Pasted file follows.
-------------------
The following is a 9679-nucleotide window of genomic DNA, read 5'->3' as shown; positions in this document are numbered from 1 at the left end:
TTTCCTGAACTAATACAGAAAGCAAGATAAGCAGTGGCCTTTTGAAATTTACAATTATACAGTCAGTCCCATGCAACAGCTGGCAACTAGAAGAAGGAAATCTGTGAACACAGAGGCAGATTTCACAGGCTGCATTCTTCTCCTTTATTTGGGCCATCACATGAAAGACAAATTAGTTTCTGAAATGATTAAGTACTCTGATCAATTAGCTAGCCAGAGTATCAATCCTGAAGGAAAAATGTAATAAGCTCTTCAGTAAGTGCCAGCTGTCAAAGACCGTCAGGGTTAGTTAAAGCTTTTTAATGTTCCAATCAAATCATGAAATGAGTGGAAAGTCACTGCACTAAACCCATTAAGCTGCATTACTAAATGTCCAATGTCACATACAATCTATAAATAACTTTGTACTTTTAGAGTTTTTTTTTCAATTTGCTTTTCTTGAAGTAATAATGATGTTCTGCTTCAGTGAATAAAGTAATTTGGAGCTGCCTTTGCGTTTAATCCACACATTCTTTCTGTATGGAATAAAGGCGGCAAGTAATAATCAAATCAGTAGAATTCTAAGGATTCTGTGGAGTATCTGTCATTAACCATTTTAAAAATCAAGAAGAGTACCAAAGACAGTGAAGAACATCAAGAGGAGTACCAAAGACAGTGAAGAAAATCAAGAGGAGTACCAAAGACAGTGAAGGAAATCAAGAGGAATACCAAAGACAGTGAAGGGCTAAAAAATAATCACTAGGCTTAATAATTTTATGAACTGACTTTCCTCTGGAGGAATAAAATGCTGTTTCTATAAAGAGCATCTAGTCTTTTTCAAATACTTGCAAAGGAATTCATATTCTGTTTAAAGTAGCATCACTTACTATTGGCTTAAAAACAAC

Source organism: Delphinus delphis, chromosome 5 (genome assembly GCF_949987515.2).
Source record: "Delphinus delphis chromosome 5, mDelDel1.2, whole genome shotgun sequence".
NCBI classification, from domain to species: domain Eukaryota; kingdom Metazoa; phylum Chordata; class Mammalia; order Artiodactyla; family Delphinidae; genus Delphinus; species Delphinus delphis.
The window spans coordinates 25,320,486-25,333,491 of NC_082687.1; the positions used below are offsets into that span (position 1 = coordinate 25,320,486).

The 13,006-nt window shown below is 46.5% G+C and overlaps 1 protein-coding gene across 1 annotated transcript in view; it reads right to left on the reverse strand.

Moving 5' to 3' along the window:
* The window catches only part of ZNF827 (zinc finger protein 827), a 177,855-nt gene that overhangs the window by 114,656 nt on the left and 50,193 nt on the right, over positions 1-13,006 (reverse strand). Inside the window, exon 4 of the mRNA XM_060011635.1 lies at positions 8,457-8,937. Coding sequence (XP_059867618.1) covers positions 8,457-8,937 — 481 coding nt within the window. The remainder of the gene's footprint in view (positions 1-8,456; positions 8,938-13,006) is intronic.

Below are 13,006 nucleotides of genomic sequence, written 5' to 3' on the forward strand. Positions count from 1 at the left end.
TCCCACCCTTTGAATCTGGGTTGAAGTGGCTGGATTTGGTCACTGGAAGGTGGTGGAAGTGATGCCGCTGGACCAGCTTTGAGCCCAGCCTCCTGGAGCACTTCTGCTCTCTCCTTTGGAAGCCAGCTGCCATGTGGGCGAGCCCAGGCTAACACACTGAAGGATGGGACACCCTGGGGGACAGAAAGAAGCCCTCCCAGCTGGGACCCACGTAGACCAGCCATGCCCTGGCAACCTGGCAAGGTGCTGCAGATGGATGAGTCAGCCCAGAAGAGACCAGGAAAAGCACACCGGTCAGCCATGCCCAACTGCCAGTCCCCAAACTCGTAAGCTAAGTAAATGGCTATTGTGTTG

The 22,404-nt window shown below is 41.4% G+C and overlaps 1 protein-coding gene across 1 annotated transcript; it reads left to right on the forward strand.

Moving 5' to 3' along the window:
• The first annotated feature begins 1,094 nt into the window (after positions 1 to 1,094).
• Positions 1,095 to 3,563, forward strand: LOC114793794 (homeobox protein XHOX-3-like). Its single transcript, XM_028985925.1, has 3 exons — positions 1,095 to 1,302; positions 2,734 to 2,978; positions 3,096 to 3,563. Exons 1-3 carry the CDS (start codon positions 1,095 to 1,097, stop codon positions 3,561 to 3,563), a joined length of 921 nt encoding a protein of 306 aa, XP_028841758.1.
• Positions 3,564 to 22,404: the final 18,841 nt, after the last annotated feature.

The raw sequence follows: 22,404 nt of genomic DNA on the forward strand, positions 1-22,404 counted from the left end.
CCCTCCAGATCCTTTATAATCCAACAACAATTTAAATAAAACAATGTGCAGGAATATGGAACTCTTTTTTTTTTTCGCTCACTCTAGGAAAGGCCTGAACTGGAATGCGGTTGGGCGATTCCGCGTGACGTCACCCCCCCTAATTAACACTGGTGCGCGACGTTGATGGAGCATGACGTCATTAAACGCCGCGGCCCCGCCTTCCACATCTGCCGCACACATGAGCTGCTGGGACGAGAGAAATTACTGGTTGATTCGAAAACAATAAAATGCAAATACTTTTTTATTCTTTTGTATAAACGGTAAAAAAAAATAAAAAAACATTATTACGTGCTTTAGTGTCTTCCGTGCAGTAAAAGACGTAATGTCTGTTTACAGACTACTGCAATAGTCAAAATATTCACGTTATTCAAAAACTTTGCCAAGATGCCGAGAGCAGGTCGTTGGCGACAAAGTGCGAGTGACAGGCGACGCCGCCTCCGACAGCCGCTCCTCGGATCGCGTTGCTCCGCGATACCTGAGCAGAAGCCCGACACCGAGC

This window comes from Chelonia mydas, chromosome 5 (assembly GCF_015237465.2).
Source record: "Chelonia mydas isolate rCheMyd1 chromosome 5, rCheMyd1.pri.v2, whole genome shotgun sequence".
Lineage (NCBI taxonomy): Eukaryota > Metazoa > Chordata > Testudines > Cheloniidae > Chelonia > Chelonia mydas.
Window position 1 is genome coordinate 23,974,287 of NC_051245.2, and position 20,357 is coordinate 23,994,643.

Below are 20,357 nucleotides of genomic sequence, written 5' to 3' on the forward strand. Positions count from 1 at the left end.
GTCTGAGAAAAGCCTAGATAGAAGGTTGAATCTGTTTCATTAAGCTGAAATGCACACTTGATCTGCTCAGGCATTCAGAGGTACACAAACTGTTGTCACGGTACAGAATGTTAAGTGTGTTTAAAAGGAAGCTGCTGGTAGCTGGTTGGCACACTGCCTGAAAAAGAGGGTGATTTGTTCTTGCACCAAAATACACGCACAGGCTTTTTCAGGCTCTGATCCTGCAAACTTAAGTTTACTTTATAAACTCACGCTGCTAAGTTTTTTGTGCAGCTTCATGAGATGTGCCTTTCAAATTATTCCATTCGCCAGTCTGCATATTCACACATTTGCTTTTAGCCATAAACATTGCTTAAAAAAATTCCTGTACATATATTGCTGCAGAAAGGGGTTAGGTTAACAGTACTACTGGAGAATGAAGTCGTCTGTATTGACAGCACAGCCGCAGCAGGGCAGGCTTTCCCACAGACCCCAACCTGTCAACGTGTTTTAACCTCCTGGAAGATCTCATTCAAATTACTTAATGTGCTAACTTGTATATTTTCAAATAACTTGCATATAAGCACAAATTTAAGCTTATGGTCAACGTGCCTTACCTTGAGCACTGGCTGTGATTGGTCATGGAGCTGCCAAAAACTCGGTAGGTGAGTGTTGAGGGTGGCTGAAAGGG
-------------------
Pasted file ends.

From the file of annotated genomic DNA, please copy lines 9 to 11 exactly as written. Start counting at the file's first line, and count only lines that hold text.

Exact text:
* The window catches only part of ZNF827 (zinc finger protein 827), a 177,855-nt gene that overhangs the window by 114,656 nt on the left and 50,193 nt on the right, over positions 1-13,006 (reverse strand). Inside the window, exon 4 of the mRNA XM_060011635.1 lies at positions 8,457-8,937. Coding sequence (XP_059867618.1) covers positions 8,457-8,937 — 481 coding nt within the window. The remainder of the gene's footprint in view (positions 1-8,456; positions 8,938-13,006) is intronic.

Below are 13,006 nucleotides of genomic sequence, written 5' to 3' on the forward strand. Positions count from 1 at the left end.
TCCCACCCTTTGAATCTGGGTTGAAGTGGCTGGATTTGGTCACTGGAAGGTGGTGGAAGTGATGCCGCTGGACCAGCTTTGAGCCCAGCCTCCTGGAGCACTTCTGCTCTCTCCTTTGGAAGCCAGCTGCCATGTGGGCGAGCCCAGGCTAACACACTGAAGGATGGGACACCCTGGGGGACAGAAAGAAGCCCTCCCAGCTGGGACCCACGTAGACCAGCCATGCCCTGGCAACCTGGCAAGGTGCTGCAGATGGATGAGTCAGCCCAGAAGAGACCAGGAAAAGCACACCGGTCAGCCATGCCCAACTGCCAGTCCCCAAACTCGTAAGCTAAGTAAATGGCTATTGTGTTG